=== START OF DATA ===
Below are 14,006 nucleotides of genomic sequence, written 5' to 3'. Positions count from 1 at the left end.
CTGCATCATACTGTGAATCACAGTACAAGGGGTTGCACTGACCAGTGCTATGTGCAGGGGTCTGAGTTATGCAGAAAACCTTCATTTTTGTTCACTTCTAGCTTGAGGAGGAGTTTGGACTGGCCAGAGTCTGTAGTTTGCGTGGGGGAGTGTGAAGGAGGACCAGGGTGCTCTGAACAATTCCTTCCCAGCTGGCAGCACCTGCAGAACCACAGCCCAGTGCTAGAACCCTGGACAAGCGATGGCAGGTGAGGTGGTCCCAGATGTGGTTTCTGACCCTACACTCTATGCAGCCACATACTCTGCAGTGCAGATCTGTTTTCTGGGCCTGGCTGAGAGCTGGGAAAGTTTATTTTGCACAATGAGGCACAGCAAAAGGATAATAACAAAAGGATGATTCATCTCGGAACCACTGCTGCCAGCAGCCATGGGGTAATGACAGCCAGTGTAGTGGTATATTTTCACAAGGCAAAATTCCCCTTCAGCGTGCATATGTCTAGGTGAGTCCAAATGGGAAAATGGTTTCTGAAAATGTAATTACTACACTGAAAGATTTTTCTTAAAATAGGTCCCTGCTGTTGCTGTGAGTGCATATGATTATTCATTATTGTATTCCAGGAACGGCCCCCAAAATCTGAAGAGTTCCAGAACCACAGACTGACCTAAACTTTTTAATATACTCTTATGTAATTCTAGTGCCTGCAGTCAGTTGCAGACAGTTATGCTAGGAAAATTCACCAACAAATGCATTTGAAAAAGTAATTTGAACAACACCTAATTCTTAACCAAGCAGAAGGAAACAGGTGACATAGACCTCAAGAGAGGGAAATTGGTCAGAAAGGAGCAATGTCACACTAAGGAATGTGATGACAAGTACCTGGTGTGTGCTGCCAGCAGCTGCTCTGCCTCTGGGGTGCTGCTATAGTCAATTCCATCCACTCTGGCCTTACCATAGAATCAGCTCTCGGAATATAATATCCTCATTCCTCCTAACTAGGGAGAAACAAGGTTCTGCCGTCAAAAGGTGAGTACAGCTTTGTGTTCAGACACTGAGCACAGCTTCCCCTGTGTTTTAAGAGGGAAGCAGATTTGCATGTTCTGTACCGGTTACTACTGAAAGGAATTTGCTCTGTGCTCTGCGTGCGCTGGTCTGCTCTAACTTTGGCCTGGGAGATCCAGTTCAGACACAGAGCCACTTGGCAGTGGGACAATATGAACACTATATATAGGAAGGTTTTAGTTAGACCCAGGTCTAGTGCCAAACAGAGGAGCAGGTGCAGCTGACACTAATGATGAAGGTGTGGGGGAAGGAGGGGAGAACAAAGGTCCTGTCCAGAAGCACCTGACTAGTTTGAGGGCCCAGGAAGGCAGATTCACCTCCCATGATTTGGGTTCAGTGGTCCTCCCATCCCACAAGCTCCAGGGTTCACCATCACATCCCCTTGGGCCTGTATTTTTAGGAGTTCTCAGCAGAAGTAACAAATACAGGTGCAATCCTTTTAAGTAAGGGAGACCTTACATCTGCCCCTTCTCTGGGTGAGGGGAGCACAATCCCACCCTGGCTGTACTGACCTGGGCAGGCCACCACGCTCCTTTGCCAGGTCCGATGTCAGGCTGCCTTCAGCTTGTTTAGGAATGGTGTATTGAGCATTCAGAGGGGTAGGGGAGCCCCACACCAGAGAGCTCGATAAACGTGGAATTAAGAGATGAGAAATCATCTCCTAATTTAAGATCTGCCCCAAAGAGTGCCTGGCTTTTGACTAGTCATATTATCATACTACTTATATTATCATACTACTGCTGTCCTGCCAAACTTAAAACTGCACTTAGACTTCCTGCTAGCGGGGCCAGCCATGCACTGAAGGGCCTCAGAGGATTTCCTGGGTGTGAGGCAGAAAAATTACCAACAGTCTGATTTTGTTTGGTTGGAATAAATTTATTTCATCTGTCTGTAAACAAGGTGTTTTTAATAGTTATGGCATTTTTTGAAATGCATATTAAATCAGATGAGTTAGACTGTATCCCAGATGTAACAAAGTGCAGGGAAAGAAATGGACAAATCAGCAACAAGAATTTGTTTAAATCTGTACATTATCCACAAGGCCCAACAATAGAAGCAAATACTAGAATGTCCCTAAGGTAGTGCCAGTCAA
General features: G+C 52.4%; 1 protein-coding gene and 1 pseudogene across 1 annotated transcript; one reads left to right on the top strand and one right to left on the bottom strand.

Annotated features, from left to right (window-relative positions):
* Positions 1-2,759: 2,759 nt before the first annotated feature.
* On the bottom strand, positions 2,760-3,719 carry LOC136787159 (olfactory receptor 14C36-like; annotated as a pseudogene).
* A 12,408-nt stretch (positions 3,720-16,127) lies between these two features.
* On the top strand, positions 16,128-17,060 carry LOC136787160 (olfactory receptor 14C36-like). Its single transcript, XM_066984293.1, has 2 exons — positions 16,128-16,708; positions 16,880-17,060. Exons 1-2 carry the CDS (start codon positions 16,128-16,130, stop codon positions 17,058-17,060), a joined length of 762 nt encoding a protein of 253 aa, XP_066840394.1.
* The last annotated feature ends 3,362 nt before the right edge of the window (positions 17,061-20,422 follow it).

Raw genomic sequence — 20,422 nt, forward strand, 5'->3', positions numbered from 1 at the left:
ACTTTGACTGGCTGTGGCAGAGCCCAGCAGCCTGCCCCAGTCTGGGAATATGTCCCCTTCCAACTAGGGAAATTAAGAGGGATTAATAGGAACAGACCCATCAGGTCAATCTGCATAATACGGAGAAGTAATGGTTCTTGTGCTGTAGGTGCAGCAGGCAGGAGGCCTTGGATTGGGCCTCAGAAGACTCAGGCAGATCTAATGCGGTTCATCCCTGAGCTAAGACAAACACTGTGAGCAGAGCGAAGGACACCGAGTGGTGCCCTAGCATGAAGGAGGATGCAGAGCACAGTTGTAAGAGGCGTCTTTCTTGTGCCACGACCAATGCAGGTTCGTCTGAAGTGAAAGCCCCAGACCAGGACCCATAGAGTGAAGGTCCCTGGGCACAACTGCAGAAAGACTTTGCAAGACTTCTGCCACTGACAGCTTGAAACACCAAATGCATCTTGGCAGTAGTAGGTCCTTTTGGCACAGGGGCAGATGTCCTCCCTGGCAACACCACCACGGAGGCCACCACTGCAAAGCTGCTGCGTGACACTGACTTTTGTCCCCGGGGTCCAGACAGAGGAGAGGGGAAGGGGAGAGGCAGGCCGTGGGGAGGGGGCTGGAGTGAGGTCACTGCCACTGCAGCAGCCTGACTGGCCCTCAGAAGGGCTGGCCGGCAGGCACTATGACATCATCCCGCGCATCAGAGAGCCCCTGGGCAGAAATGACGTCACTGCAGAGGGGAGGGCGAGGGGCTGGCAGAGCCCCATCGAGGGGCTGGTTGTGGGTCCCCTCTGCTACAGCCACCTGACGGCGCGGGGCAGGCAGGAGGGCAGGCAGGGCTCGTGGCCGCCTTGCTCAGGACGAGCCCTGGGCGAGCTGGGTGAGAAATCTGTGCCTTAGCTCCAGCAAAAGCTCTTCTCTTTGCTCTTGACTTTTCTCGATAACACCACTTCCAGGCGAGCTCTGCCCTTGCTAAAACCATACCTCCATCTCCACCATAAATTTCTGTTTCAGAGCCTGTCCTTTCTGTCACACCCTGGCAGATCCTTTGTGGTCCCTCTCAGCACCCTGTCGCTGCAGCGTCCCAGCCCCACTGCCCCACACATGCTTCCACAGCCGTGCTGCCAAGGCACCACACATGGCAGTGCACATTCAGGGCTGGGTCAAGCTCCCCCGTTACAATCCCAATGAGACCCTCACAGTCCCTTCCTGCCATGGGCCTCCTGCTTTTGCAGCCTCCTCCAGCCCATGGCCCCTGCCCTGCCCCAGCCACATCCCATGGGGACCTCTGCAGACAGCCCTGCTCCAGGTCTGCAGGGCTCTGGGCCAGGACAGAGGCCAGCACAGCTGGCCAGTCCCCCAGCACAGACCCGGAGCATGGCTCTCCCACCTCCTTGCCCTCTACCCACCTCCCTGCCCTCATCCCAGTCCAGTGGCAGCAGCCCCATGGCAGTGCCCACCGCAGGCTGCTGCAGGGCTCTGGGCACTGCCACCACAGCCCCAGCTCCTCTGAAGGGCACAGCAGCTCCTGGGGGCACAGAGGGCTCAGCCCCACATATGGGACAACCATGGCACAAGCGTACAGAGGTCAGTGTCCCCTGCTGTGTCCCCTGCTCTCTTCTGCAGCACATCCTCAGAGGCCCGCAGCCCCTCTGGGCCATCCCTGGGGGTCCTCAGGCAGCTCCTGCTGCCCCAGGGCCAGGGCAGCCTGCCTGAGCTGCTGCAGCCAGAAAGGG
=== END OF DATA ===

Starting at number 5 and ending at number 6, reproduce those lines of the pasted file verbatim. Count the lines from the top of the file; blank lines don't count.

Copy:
* Positions 1-2,759: 2,759 nt before the first annotated feature.
* On the bottom strand, positions 2,760-3,719 carry LOC136787159 (olfactory receptor 14C36-like; annotated as a pseudogene).